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Hustle for sponsorship.
You could spend months drafting proposals and cold-calling companies in search of sponsorship. Or you could spend the same months working overtime to buy the same stuff. Then, when you change your plans or fall in love, it won’t matter to anyone other than you.

Attach a ’cause’ to your ride.
You could decide to set a fundraising target for a charity, possibly for a genuinely personal reason but more likely because you feel you should justify taking a few years off being a responsible hard-working citizen. Or you could decide that travel needs no justification and that the long-term benefits of doing it can’t be measured (least of all financially).

Get media coverage.
You could contact local and national press with details of your epic undertaking. Or you could prefer to think that the freedom you wanted from cycle touring feels more real when nobody is watching.

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Burn all your bridges.
You could sell your house, fire your boss, divorce your husband/wife and children and leave with a gigantic middle finger attached to the back of your bike. Alternatively, you could transform your work and family life into something that can be sustained long-term, both on the road and if/when your ride comes to an end.

Aim to break a record.
You could attempt to set a new world record for cycling round the world. Or you could remember that you were never an athlete anyway, that the point of cycling was the independence and flexibility it’d give you, and that you’d rather enjoy the ride than planning it to end as quickly as possible.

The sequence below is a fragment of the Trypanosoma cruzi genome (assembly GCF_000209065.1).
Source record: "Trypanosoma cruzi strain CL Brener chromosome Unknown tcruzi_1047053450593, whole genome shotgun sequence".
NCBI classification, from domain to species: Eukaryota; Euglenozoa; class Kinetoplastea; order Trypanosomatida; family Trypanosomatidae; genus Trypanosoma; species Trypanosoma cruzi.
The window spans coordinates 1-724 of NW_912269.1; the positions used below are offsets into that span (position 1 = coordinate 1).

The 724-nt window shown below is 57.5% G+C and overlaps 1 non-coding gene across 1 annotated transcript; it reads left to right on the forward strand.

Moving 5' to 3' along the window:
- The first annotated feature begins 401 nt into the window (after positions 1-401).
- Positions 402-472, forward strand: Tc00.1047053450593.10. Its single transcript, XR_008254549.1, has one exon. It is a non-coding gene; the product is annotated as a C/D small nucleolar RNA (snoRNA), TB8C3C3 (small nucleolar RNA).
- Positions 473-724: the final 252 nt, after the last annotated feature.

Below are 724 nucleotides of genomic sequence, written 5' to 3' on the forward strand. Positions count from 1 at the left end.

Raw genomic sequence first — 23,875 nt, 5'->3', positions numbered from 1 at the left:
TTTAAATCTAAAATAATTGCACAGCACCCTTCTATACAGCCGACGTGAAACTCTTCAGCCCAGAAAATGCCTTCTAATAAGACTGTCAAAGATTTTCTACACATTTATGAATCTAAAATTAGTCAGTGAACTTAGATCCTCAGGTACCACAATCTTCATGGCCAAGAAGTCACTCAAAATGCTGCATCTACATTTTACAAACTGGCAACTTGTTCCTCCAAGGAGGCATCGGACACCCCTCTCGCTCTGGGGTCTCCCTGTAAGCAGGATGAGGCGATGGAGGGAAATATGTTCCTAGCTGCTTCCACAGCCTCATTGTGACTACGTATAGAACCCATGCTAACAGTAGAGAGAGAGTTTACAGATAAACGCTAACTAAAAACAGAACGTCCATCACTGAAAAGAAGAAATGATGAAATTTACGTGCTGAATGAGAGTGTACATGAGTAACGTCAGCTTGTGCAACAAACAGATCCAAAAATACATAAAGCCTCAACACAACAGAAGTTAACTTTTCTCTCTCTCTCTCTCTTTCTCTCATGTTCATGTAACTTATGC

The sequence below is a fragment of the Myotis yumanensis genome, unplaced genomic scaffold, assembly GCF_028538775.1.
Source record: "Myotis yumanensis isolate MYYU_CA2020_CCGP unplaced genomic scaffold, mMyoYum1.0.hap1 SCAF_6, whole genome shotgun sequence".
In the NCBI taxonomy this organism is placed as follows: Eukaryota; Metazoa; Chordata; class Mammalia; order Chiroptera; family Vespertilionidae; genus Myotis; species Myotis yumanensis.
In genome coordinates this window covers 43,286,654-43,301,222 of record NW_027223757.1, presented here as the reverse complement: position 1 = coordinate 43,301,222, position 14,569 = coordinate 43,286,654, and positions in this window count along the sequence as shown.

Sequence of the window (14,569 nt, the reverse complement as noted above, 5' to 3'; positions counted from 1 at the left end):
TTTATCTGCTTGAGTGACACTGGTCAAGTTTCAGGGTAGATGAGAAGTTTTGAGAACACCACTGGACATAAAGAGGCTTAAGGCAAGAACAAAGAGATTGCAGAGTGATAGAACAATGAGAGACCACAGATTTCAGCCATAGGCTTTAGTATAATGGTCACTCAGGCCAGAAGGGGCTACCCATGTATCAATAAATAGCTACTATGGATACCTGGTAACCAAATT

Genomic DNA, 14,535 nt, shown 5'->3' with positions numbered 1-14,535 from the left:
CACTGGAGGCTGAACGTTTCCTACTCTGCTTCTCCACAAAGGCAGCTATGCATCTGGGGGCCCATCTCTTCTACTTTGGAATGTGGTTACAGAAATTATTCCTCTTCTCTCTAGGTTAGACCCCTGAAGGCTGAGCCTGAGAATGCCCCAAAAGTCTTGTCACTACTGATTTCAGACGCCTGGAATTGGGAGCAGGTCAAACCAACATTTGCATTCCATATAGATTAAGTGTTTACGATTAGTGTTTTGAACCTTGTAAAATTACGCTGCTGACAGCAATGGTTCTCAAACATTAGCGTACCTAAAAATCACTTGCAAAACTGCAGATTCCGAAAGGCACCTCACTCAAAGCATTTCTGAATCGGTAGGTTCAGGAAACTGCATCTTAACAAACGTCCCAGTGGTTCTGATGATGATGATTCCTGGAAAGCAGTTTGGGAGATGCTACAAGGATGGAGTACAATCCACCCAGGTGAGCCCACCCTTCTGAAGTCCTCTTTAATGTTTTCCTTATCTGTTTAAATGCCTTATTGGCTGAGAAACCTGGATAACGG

Measure statistics.
You could aim to keep a daily count of your distance, altitude, average speed, air pressure, etc, in order to try and quantify your success. Or you could decide that the distance you’ve pedaled has as much relevance to success as the color of your increasingly-grubby T-shirt, and that without numbers to think about you can better concentrate on how you’re actually feeling about things right now.

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Set an end date.
You could plan to hit a series of global milestones in order to arrive back home at a premeditated point in time. Alternatively, you could realise that if you learn anything on the road it’ll likely change you; that your global milestones might one day not make sense any more, that ‘coming back’ might become an equally irrelevant idea, or that — shock horror — you might even get bored of pedaling altogether.

Actually cycle round the world.
You could actually finish what you foolishly started all those years ago, which would be a fantastic example of concept winning over experience. Or you could quit being stubborn and allow your journey could grow in unpredictable ways, resulting in your route looking less like a neat line across continents and more like Mr Messy.